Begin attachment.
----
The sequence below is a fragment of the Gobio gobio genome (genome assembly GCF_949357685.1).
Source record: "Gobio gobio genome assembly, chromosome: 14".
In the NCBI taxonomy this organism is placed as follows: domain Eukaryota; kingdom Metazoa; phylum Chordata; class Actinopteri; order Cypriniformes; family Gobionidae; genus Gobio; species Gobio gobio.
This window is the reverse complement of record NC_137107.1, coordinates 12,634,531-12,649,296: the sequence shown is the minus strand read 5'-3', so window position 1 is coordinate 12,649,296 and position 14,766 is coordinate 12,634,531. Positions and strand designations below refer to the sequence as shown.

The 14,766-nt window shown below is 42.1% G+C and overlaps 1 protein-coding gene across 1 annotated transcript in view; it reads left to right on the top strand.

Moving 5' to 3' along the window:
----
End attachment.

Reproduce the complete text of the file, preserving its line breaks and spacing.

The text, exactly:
The sequence below is a fragment of the Gobio gobio genome (genome assembly GCF_949357685.1).
Source record: "Gobio gobio genome assembly, chromosome: 14".
In the NCBI taxonomy this organism is placed as follows: domain Eukaryota; kingdom Metazoa; phylum Chordata; class Actinopteri; order Cypriniformes; family Gobionidae; genus Gobio; species Gobio gobio.
This window is the reverse complement of record NC_137107.1, coordinates 12,634,531-12,649,296: the sequence shown is the minus strand read 5'-3', so window position 1 is coordinate 12,649,296 and position 14,766 is coordinate 12,634,531. Positions and strand designations below refer to the sequence as shown.

The 14,766-nt window shown below is 42.1% G+C and overlaps 1 protein-coding gene across 1 annotated transcript in view; it reads left to right on the top strand.

Moving 5' to 3' along the window: